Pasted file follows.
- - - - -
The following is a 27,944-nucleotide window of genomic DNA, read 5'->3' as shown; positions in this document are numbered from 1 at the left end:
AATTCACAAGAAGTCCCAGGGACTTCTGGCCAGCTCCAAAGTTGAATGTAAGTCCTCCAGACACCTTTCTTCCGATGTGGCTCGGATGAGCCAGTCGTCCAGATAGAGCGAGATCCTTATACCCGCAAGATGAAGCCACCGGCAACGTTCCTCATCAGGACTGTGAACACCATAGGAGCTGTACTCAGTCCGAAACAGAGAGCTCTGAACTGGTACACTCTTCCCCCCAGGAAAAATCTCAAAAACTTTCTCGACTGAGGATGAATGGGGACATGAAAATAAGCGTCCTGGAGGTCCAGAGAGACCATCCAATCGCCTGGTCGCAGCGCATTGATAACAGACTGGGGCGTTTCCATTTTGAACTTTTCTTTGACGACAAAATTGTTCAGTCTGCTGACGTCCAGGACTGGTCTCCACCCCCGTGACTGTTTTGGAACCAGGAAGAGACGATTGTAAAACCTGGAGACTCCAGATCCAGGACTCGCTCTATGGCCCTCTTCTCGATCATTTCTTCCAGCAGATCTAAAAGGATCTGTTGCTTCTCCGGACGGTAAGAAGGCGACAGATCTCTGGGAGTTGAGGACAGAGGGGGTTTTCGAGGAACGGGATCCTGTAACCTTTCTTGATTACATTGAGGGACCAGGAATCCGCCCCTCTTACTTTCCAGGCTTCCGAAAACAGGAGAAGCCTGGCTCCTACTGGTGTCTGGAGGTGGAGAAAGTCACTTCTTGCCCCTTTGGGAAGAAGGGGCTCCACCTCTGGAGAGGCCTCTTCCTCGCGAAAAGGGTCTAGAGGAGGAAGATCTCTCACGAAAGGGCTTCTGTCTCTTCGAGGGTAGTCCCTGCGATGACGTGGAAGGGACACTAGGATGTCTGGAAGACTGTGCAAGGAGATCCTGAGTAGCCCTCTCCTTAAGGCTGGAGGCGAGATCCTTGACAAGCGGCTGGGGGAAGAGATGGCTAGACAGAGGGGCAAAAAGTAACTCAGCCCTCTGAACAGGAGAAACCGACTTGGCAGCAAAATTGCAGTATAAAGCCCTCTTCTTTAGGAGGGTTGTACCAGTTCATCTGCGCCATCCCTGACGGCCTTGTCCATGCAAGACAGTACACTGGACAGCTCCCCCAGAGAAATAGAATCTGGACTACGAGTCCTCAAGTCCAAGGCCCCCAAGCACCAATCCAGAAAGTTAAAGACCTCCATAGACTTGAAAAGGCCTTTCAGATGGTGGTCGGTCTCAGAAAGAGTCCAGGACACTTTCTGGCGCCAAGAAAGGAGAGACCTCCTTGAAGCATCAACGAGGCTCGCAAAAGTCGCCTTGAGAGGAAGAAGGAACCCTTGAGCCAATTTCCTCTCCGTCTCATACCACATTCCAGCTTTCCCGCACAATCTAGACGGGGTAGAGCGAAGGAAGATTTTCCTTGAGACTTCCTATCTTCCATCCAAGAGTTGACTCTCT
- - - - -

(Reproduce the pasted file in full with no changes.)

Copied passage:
The following is a 27,944-nucleotide window of genomic DNA, read 5'->3' as shown; positions in this document are numbered from 1 at the left end:
AATTCACAAGAAGTCCCAGGGACTTCTGGCCAGCTCCAAAGTTGAATGTAAGTCCTCCAGACACCTTTCTTCCGATGTGGCTCGGATGAGCCAGTCGTCCAGATAGAGCGAGATCCTTATACCCGCAAGATGAAGCCACCGGCAACGTTCCTCATCAGGACTGTGAACACCATAGGAGCTGTACTCAGTCCGAAACAGAGAGCTCTGAACTGGTACACTCTTCCCCCCAGGAAAAATCTCAAAAACTTTCTCGACTGAGGATGAATGGGGACATGAAAATAAGCGTCCTGGAGGTCCAGAGAGACCATCCAATCGCCTGGTCGCAGCGCATTGATAACAGACTGGGGCGTTTCCATTTTGAACTTTTCTTTGACGACAAAATTGTTCAGTCTGCTGACGTCCAGGACTGGTCTCCACCCCCGTGACTGTTTTGGAACCAGGAAGAGACGATTGTAAAACCTGGAGACTCCAGATCCAGGACTCGCTCTATGGCCCTCTTCTCGATCATTTCTTCCAGCAGATCTAAAAGGATCTGTTGCTTCTCCGGACGGTAAGAAGGCGACAGATCTCTGGGAGTTGAGGACAGAGGGGGTTTTCGAGGAACGGGATCCTGTAACCTTTCTTGATTACATTGAGGGACCAGGAATCCGCCCCTCTTACTTTCCAGGCTTCCGAAAACAGGAGAAGCCTGGCTCCTACTGGTGTCTGGAGGTGGAGAAAGTCACTTCTTGCCCCTTTGGGAAGAAGGGGCTCCACCTCTGGAGAGGCCTCTTCCTCGCGAAAAGGGTCTAGAGGAGGAAGATCTCTCACGAAAGGGCTTCTGTCTCTTCGAGGGTAGTCCCTGCGATGACGTGGAAGGGACACTAGGATGTCTGGAAGACTGTGCAAGGAGATCCTGAGTAGCCCTCTCCTTAAGGCTGGAGGCGAGATCCTTGACAAGCGGCTGGGGGAAGAGATGGCTAGACAGAGGGGCAAAAAGTAACTCAGCCCTCTGAACAGGAGAAACCGACTTGGCAGCAAAATTGCAGTATAAAGCCCTCTTCTTTAGGAGGGTTGTACCAGTTCATCTGCGCCATCCCTGACGGCCTTGTCCATGCAAGACAGTACACTGGACAGCTCCCCCAGAGAAATAGAATCTGGACTACGAGTCCTCAAGTCCAAGGCCCCCAAGCACCAATCCAGAAAGTTAAAGACCTCCATAGACTTGAAAAGGCCTTTCAGATGGTGGTCGGTCTCAGAAAGAGTCCAGGACACTTTCTGGCGCCAAGAAAGGAGAGACCTCCTTGAAGCATCAACGAGGCTCGCAAAAGTCGCCTTGAGAGGAAGAAGGAACCCTTGAGCCAATTTCCTCTCCGTCTCATACCACATTCCAGCTTTCCCGCACAATCTAGACGGGGTAGAGCGAAGGAAGATTTTCCTTGAGACTTCCTATCTTCCATCCAAGAGTTGACTCTCT